lift tickets at $20 each. The key was to get as many runs down the hill as
possible so that at the end of the day you were at a "nickel a run." I was
25-years-old when I discovered that that ski resorts serve food, and have
In John Ripley's house everyone had a job and whining was not allowed. Idle
hands are the devil's playthings. One summer our father found us watching TV
in the basement. He promptly cut the power cord off the TV closest to the
set so that we could not splice the wires. Many of you do not know that my
father is also a dentist - after years of complaining about the fact that I
had to wear braces, I demanded that they be removed. To my surprise, my
father obliged and removed them that day with a pair of pliers.
You all know that our father loved being a U.S. Marine. Over and over in his
notes he says the same thing - To be a Marine is to be blessed. My emblem is
the same as yours and the same as the hundreds of thousands that went before
me - they are watching me perform. I have to uphold the standards. My
father's style of leadership was summed up on a card he gave me when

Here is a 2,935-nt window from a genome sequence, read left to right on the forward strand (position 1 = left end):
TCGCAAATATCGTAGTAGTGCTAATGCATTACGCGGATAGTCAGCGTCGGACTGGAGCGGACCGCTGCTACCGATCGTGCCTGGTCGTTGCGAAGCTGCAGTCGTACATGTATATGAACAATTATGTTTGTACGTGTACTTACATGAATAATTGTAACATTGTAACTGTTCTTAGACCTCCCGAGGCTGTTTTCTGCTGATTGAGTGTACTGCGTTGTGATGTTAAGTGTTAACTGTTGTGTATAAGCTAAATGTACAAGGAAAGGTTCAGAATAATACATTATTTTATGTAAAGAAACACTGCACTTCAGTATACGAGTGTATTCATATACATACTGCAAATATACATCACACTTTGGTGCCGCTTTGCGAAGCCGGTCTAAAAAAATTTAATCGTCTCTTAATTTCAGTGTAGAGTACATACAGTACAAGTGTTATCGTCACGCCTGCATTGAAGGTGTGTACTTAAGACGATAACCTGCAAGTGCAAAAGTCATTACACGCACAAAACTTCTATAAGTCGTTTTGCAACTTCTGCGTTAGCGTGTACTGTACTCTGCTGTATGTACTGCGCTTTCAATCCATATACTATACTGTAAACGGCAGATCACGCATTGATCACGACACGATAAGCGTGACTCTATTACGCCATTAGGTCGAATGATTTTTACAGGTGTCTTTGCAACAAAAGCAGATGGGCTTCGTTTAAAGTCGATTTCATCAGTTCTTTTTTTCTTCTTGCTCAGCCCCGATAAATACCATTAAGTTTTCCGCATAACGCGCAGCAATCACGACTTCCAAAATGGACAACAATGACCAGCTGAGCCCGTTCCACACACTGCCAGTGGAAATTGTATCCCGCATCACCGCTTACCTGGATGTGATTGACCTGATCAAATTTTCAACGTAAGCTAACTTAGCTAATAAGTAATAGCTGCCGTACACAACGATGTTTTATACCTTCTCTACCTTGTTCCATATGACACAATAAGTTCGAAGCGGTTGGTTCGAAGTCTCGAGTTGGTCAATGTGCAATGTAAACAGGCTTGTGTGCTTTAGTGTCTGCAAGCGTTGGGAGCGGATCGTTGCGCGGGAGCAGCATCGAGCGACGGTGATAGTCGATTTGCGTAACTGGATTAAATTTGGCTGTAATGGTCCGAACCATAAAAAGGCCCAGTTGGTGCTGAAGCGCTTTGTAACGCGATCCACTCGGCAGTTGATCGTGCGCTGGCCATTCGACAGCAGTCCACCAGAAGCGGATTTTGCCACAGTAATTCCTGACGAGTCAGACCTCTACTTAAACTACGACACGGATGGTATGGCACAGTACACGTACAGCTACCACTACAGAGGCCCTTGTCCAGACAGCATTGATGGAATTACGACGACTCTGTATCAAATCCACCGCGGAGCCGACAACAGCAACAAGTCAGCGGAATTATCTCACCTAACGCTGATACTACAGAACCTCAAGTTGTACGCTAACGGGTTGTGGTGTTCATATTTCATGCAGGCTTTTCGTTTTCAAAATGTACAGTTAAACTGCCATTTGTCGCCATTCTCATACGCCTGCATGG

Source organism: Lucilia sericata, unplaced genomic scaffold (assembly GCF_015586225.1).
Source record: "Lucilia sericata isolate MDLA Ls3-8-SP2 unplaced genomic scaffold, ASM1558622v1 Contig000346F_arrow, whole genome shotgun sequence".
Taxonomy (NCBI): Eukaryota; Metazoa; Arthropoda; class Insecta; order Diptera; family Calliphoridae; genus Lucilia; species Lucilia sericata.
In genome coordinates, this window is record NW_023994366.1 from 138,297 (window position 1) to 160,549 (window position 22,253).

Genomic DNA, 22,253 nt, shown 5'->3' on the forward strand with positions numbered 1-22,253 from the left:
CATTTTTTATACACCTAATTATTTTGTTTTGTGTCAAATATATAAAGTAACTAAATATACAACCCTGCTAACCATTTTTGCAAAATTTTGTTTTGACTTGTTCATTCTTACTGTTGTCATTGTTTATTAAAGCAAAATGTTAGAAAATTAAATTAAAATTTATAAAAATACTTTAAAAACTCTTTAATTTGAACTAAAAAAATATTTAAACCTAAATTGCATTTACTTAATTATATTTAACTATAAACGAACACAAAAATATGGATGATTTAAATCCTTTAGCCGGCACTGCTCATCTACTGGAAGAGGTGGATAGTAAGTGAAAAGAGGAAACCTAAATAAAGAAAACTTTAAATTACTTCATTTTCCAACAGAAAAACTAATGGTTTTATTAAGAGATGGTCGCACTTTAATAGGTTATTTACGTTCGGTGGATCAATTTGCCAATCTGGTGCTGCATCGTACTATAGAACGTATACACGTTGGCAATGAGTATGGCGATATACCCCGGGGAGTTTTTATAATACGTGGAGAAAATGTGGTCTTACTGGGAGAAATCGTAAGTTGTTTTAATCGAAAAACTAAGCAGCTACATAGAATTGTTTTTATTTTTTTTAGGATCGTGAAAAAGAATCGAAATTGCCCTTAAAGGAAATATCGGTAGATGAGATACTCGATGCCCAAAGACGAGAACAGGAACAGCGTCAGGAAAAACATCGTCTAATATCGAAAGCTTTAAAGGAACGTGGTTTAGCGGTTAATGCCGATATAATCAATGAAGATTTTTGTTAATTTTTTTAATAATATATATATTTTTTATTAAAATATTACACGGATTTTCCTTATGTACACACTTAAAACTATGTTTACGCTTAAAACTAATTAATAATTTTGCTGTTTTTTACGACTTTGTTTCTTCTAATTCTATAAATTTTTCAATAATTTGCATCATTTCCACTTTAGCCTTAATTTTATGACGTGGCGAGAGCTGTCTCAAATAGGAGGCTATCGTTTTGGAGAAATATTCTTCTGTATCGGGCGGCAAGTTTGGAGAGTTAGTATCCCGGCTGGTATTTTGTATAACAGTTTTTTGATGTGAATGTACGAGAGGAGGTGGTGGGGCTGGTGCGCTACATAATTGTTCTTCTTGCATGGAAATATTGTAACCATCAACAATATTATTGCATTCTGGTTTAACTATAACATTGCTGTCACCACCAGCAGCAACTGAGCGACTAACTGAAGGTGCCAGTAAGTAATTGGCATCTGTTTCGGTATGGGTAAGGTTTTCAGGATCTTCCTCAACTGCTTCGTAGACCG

A Marine Leader must have:
. The Spirit of the Attack - March to the sound of the guns
. Boldness - You are part of the finest fighting force in the world - act
. A receptiveness for risk taking - Risk comes with the job, and if you are
not comfortable operating with risk then you need to get into a new line of
. Endurance, mental & physical - Mental is far more important than physical
. Decisiveness - Make a decision, Lieutenant!
. A sense of mission, a sense of duty. - Mission first, Marines Always
In recent years the Marine Corps saved our father's life - twice. The first
time our 32nd Commandant, Gen. Jones, provided a helicopter so that our